Eye contact. Thinking. Being. With your ears closed.

Maintaining direct eye contact really is strenuous for the brain, according to new research, and it uses up scarce cognitive resources that we need for things like reasoning and verbal processing.

There are many reasons for avoiding eye contact ― social anxiety, being lost in thought, or feeling strong emotions like guilt or embarrassment ― but sometimes we drop another’s gaze simply because it’s too mentally taxing.

A Japanese study published in the December issue of the journal Cognition found there is some interference between eye contact and verbal processing in the brain, which may be why we periodically avert our eyes during conversations. The researchers found that eye contact uses the same mental resources as complex reasoning ― so, when carrying on a conversation that requires us to reason, we may periodically drop eye contact as a way to conserve those cognitive resources. In other words, maintaining eye contact can take a lot of effort. (1)

Seeing. Listening. Thinking.

Everything entails using the brain. Everything entails thinking. And research also shows that the development of our brain, sensory perception and motor skills happen in sync. (2)

So why do we think of thinking as something special? “I think therefore I am” said a philosopher once upon a time. But could something so common be so important as to define who we are? If thinking is the default, shouldn’t we seek our identity in something less common? And what does the synchronized development of the brain, the senses and our self actually mean?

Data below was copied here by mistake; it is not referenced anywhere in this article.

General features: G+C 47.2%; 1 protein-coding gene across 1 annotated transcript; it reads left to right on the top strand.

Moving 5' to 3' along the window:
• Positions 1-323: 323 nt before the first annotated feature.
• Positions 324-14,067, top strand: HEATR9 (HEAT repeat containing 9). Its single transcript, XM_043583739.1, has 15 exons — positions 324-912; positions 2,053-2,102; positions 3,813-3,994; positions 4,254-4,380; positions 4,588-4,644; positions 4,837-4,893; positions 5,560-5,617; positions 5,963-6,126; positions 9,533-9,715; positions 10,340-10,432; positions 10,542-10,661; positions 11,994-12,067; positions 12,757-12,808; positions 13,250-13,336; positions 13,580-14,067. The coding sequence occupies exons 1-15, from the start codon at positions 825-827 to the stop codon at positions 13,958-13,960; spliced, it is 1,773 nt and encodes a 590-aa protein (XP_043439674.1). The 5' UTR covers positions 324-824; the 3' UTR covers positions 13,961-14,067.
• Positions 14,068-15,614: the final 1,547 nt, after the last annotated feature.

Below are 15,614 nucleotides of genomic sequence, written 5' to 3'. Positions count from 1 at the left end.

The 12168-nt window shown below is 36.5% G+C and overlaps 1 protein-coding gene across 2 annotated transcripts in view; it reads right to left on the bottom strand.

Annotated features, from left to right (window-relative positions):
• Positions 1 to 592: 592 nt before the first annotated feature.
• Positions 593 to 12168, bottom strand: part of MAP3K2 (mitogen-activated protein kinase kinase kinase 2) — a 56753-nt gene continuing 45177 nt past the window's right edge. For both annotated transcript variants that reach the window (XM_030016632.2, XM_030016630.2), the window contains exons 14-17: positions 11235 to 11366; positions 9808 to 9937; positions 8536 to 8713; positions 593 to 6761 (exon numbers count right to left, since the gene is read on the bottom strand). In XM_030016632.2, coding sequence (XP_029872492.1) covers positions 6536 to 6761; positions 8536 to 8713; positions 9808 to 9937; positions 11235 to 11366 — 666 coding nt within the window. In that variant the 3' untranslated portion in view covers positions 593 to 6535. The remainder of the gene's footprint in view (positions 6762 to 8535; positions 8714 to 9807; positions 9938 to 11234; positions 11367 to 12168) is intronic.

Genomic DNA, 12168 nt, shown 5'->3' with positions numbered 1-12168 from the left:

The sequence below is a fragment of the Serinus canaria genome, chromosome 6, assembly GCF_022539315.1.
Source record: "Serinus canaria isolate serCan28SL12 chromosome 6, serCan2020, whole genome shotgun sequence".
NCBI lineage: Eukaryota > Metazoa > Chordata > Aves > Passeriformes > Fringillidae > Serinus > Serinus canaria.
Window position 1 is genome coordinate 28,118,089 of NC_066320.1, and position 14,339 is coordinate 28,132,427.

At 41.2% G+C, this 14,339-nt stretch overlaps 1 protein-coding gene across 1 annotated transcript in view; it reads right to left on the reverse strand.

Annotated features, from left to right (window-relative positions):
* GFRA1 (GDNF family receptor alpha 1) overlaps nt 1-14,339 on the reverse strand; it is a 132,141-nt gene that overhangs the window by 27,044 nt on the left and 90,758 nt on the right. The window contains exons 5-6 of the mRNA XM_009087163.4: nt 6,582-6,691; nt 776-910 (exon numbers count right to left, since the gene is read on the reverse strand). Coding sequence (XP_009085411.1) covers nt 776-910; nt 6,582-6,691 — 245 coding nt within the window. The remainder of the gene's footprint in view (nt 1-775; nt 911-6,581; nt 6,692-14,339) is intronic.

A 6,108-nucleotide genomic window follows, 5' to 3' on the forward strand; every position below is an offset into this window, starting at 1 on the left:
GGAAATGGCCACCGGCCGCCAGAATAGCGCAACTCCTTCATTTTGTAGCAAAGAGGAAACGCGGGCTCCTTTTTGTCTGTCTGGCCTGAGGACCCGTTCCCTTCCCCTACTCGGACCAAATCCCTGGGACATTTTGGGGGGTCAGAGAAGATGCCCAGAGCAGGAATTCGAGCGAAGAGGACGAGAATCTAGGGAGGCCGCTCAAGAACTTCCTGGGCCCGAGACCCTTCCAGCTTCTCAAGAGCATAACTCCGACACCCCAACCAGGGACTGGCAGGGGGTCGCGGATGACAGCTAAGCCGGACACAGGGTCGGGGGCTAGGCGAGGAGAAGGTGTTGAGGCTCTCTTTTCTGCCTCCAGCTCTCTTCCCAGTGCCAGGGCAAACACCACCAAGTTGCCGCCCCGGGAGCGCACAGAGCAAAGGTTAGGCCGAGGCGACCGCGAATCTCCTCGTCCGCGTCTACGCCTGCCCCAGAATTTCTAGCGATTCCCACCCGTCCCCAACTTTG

Lower your gaze.

Close your ears.

There is no one talking…

You are talking to yourself. You are the only one here…

Author: skakos

Spiros Kakos is a thinker located in Greece. He has been Chief Editor of Harmonia Philosophica since its inception. In the past he has worked as a senior technical advisor for many years. In his free time he develops software solutions and contributes to the open source community. He has also worked as a phD researcher in the Advanced Materials sector related to the PCB industry. He likes reading and writting, not only philosophy but also in general. He believes that science and religion are two sides of the same coin and is profoundly interested in Religion and Science philosophy. His philosophical work is mainly concentrated on an effort to free thinking of "logic" and reconcile all philosophical opinions under the umbrella of the "One" that Parmenides - one of the first thinkers - visualized. The "Harmonia Philosophica" articles program is the tool that will accomplish that. Life's purpose is to be defeated by greater things. And the most important things in life are illogical. We must fight the dogmatic belief in "logic" if we are to stay humans... Credo quia absurdum!

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